Protein Pancakes – A Fast, Fun, and Delicious Way to Make Pancakes Healthy!
Here’s how to do pancakes “Fit Body Kitchen style!” It’s a quick, easy and fun way to add more protein to your diet. Plus they taste so good, even kids love them!
Nutrition info(per serving):
1 cup instant whole oats (use almond flour for gluten free option)
1 cup 2% cottage cheese
3 egg whites
1 whole egg
1/3 cup vanilla whey protein powder(optional)
1 tsp pure vanilla extract
1 Tbsp cinnamon
1 tsp Stevia
In a blender, placing the wet ingredients in first, blend all ingredients on a high speed until thoroughly mixed and it has reached a batter-like consistency.
On a pan sprayed with an organic coconut oil spray or coconut oil, cook on medium heat. If you’re using an electric skillet, set the temperature at 400°F. Pour batter onto heated surface, forming a circle. When little bubbles start to appear, flip the cake. Cook until both sides are golden brown.
Add your choice of sugar-free syrup (sweetened with Stevia or Xylitol), flax seed peanut butter – or use the all-natural sugar-free syrup recipe in this cookbook (see recipe on p. 31).
- Double the recipe, if needed, for more cakes.
- If you like your pancake batter thick, you can add more protein powder (a little at a time).
- If you like the batter a little thinner, add milk or water by the tablespoon.
If you like this protein pancakes recipe we also have a great recipe for protein crepes, protein waffles and more in our new cookbook Fit Body Kitchen – Comfort Foods. It’s all the classic comfort foods reinvented and packed with nutrition!
“Over 30% of Americans are Now Obese…”
Normally, I love “Top 10” lists, but this is certainly one list you do not want your city to be listed on.
Personally, I was made aware of this list a few years ago because my hometown, Kansas City, was on the list.
At first, I was a bit shocked…
But truthfully when I started to look around I realized how big of a problem obesity really is.
Take a look around you next time you’re out and see if you come to the same conclusion…
The fact is, that 1 out of 3 people are now considered clinically obese by the Centers for Disease Control and Prevention!
1 out of 3! This is a serious problem!
Especially considering the FACT that obesity usually leads to a domino effect of health complications such as heart disease, diabetes, high blood pressure, and sometimes even stroke if these issues are not properly addressed.
You’ll also notice in the numbers below, as reported by CNBC, that there are some hefty costs associated with obesity. The numbers are broke down per city in the post below however; they total approximately $147 Billion per year nationally.
So even if your city is not listed below but you need to “lose a few pounds”….then make the decision today to develop your “Fit Body!”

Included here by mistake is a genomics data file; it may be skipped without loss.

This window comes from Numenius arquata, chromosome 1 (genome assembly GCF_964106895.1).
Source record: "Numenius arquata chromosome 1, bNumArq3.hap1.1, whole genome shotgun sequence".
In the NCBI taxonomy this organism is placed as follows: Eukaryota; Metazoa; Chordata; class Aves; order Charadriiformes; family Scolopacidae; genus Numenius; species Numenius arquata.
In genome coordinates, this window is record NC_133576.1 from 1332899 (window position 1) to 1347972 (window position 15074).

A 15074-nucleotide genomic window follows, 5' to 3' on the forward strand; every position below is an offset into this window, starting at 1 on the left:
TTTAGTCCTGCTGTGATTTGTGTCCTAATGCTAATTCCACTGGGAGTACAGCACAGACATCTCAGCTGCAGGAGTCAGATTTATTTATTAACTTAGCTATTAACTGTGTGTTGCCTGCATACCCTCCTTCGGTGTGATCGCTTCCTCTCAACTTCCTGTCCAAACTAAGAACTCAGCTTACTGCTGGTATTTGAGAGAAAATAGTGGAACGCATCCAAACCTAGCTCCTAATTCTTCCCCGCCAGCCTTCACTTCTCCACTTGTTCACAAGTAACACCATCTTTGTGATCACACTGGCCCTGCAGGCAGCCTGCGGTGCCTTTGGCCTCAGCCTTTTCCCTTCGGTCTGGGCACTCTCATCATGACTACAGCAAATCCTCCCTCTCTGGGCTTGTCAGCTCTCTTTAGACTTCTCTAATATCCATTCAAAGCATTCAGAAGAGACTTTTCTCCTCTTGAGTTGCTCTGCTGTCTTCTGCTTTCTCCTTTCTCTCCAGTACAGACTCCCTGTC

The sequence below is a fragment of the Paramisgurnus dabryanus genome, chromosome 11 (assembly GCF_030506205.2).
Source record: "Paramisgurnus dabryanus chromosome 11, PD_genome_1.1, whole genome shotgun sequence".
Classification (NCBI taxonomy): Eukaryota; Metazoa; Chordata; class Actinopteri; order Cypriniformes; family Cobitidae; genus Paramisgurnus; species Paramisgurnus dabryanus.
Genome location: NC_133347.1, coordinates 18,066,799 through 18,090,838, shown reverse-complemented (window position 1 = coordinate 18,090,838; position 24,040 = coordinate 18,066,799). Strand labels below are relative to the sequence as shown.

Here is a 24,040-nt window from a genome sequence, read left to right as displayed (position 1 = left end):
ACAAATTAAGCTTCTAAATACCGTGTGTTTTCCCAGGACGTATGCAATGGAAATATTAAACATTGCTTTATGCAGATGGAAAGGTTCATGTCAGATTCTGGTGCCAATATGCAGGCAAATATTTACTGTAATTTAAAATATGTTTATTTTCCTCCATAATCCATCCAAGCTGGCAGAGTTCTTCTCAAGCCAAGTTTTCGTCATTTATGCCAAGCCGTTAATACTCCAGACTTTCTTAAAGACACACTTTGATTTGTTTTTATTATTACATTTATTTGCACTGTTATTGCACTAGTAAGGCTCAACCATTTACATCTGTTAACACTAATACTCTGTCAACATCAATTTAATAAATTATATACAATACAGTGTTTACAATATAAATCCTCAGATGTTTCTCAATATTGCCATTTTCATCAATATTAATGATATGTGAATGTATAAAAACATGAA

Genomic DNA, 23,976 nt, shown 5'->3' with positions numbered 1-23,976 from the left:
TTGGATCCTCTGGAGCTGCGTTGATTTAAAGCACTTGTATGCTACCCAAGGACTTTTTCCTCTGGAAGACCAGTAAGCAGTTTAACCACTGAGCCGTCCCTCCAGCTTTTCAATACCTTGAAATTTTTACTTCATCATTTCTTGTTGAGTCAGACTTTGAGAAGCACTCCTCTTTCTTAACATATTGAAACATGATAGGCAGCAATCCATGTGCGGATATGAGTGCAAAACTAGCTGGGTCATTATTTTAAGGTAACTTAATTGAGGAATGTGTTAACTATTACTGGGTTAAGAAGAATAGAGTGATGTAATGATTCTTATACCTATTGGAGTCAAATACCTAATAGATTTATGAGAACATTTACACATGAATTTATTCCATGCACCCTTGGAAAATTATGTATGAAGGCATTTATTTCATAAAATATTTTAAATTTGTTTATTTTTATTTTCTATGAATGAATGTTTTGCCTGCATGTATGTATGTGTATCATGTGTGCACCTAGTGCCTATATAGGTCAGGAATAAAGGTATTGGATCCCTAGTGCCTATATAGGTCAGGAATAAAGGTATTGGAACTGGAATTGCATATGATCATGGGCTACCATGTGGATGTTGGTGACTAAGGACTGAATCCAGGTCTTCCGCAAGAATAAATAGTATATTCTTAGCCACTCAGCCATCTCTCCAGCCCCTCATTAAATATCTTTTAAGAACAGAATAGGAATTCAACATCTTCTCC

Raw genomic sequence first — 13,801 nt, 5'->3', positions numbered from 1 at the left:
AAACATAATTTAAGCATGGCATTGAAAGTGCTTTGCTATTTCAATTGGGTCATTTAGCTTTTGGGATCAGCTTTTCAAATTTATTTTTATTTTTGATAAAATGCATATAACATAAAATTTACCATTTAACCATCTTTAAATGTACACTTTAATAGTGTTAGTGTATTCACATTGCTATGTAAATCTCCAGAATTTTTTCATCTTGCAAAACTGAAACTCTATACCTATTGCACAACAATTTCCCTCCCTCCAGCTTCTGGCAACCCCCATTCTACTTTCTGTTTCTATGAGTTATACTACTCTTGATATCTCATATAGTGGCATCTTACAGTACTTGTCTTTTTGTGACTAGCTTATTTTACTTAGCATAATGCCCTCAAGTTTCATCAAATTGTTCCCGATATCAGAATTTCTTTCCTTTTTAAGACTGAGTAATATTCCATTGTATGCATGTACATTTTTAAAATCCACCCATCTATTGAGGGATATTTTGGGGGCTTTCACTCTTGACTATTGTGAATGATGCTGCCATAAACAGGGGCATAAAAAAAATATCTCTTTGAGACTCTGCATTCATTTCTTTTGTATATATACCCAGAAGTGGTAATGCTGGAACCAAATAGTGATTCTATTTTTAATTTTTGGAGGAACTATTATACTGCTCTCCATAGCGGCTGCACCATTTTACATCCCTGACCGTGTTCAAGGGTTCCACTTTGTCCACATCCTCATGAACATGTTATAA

And if you need a jumpstart to help you start eating healthy you might want to check out our new cookbook “Fit Body Comfort Foods.”
So here it is…
You can view the original article on the CNBC, Which are Americas Fattest Cities, or just check out the highlights of the article below…
Americas Top 10 Fattest Cities for 2012
10. Reading, Pennsylvania
Obesity rate: 32.7 percent
Annual obesity-related costs: $190.2 million
Reading is the most obese city in Pennsylvania, which has a statewide obesity rate of 28.6 percent, according to the CDC .
With 88,000 people residing in the city, more than 28,000 residents are considered obese. In Reading, 10 percent report having diabetes, a chronic disease associated with obesity. Even higher than the obesity rate is the poverty rate: 35 percent of the population in the city lives below the poverty level.
9. Kennewick-Pasco-Richland, Washington
Obesity rate: 33.2 percent
Annual obesity-related costs: $116.5 million
This metropolitan area in southeastern Washington is called Tri-Cities. It’s also known as “The Heart of Washington Wine Country,” with more than 160 wineries. However, according to Gallup, the region has one of the highest obesity rates in the country — at 33.2 percent — which shows an increase from the 31.5 percent obesity rate a CDC survey found for the area in 2010.
8. Topeka, Kansas
Obesity rate: 33.3 percent
Annual obesity-related costs: $109.8 million
More than 42,000 of the 127,473 residents of Topeka, Kan., suffer from obesity, according to data from Gallup. The good news is the city’s situation appears to be improving: Topeka had an obesity rate of 36 percent in 2010, almost three percentage points above where it is today, according to the CDC survey.
7. Lakeland-Winter Haven, Florida
Obesity rate: 33.5 percent
Annual obesity-related costs: $279.3 million